Clark Tracey Quintet

Recorded January, 2016


Clark Tracey Quintet

This is our second album and I believe it documents our progress as a unit over the last two years very well. Each musician respectfully puts everything into the quintet’s music and we’ve now reached a more intuitive level on gigs, which I hope has been successfully captured on this recording. It’s a joy for me to watch these really talented musicians mature and develop, and as always it’s a pleasure to be working in their company.” – Clark Tracey, March 2016.


  • Chris Maddock – Saxes
  • Henry Armburg Jennings – Trumpet
  • Harry Bolt – Piano
  • Daniel Casimir – Bass
  • Clark Tracey – Drums


  1. Jubilation
  2. Joshua
  3. Falling In Love
  4. The Cup Bearers
  5. Peggy’s Blue Skylight
  6. Why Try To Change Me Now?
  7. The Dolphin
  8. Take It To The Ozone

Recorded January, 2016


“Two years on from the quintets impressive debut, Meantime, Tracey is once again at the helm and presenting the same line-up for another helping of contemporary hard bop. If keeping the flag flying for no nonsense hard swinging straight ahead jazz is a crime then Clark and his men are guilty as charged in a set of standards (no original compositions this time out), that cannot fail to please. As is his wont, Clark’s liner notes occupy little more than a paragraph on the inside cover of the CD sleeve, and in his brief endorsement of his four young colleagues describes the progress of the quintet since the last recording and the intuitive level of understanding that is now being attained when playing live. These few lines are all that is needed however, as the music backs up Tracey’s comments ten fold. The rhythm section is tight and superbly attuned to the soloist and each other, and knowing just when to shift up the gears or throttle back in a manner that is remarkable in players so young, and for a band that has been playing together for just a few years the degree emapthy is to be marvelled at. The band give nothing less than a hundred per cent and if looking for proof of just how far they have come, one should look no further than the ballads featured, one to feature each of the frontline. First up is Henry Armburg Jennings on Victor Feldman’s ‘Falling In Love’ and his solo is a model of logic and natural storytelling. No rhetoric only poetry in a beautiful solo that brings to mind Clifford Brown’s full tone and lithe lines that are flowing, with not a note that is wasted or superfluous. Saxophonist Chris Maddock, takes his chosen feature ‘Why To Change Me Now’ on tenor, which for my mind is most individual sounding horn, playing with a big breathy sound that captures the essence of Cy Coleman and Joseph Allan McCarthy’s song whilst having plenty to say of his own. The strength and emerging individuality of Maddock’s tenor playing is again to the fore on a stunning rendition of another Victor Feldman composition (and also coincidentally linked with Miles Davis) ‘Joshua’. After the introduction and solid rhythm ic foundation laid down by bassist Daniel Casimir, the rhythm section fire on all cylinders to power along the two fontline horns through a couple of excellent solos. Armburg Jennings once again shows his allegiance to Brownie in a fleet fingered yet delicately paced outing that is totally absorbing whilst Maddock kicks things off with a blistering solo that owes more to George Coleman forthright playing than to the omnipotent presence of John Coltrane that is heard in many a tenor player, young or old. All in all a really solid and uplifting set, that shows that Tracey has surely introduced us to another four young players to watch. It is will be interesting to see how the quintet continues to develop, and what these young turks will do when they step out on their own.”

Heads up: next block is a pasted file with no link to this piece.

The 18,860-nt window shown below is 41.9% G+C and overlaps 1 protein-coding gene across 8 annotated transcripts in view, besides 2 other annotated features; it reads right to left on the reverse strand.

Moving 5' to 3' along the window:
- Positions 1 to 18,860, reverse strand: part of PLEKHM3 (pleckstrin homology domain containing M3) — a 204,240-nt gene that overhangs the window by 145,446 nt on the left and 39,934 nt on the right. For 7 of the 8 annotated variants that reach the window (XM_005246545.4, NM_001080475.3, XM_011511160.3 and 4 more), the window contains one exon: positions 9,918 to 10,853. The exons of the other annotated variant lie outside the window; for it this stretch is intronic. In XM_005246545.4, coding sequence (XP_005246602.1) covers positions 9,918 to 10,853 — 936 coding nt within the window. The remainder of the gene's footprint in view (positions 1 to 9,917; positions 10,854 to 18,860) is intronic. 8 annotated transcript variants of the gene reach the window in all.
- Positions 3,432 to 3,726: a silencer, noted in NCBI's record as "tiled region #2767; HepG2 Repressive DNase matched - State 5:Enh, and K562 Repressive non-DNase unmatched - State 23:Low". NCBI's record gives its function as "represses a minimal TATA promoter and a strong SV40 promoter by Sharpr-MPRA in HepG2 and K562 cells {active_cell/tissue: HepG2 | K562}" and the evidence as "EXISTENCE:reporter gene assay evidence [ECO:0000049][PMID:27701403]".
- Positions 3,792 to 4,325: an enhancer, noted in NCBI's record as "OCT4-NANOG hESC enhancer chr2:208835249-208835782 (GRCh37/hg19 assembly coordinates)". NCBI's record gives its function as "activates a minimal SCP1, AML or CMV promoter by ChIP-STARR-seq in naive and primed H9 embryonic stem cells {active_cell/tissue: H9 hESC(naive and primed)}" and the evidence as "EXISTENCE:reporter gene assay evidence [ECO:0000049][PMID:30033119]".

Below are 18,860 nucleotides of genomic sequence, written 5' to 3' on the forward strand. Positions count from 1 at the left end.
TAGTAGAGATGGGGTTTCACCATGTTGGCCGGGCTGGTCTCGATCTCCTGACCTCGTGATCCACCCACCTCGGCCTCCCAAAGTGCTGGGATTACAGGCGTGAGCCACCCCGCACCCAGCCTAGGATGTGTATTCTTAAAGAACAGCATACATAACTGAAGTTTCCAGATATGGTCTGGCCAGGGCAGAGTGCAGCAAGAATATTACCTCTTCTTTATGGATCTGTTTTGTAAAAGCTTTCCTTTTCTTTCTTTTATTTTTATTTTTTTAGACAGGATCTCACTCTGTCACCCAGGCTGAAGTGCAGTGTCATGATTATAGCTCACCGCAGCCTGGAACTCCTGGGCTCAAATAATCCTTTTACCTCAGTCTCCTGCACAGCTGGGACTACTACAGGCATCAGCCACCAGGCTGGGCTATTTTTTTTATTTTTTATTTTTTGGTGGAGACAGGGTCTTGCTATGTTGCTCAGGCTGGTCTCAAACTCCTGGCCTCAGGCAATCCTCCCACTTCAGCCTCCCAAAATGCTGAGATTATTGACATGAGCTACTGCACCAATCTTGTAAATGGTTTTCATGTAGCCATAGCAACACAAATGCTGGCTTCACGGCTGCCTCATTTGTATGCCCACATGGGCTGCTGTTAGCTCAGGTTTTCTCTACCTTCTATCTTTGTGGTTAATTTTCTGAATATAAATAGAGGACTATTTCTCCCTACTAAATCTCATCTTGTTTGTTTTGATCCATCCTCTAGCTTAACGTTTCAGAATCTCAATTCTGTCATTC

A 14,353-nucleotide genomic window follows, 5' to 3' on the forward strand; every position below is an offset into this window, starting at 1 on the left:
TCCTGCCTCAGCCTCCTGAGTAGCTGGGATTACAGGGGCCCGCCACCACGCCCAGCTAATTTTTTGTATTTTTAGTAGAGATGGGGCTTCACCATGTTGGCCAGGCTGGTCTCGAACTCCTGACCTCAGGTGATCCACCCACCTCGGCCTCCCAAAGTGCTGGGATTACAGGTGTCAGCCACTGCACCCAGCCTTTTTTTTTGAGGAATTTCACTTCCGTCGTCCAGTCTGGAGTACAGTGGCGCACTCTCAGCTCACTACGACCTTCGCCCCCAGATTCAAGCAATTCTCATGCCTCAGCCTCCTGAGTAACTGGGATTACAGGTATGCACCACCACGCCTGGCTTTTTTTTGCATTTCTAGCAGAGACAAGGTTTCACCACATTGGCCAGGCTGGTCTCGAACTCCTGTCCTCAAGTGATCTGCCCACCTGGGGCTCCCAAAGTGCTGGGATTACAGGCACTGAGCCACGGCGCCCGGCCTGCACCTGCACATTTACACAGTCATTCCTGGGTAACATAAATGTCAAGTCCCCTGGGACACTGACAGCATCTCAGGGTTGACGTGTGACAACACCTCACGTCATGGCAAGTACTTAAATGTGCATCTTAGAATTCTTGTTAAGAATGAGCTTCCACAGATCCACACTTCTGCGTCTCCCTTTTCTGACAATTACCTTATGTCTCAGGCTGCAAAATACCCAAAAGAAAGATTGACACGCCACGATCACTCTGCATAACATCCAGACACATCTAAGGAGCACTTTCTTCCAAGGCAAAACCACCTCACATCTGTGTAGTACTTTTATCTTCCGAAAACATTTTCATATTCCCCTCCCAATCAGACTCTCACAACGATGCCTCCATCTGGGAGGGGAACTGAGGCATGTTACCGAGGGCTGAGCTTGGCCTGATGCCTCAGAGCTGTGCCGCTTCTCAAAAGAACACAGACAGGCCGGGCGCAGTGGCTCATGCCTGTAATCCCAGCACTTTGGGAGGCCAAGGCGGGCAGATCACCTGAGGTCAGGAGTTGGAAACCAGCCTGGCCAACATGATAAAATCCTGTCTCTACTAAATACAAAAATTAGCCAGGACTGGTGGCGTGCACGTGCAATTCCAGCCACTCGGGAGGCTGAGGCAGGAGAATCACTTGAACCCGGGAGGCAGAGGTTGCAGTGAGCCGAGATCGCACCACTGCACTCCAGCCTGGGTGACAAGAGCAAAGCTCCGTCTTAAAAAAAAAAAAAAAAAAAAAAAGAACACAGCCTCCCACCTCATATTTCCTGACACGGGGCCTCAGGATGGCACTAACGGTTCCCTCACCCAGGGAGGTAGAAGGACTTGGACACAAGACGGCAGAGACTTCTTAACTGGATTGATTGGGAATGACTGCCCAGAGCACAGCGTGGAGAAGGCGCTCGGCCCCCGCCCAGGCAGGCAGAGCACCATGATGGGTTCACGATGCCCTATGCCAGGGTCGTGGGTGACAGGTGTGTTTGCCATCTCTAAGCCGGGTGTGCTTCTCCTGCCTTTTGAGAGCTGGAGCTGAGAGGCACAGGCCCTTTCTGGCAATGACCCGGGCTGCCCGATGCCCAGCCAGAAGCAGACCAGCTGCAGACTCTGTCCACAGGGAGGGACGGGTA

Nick Lea

Jazz Views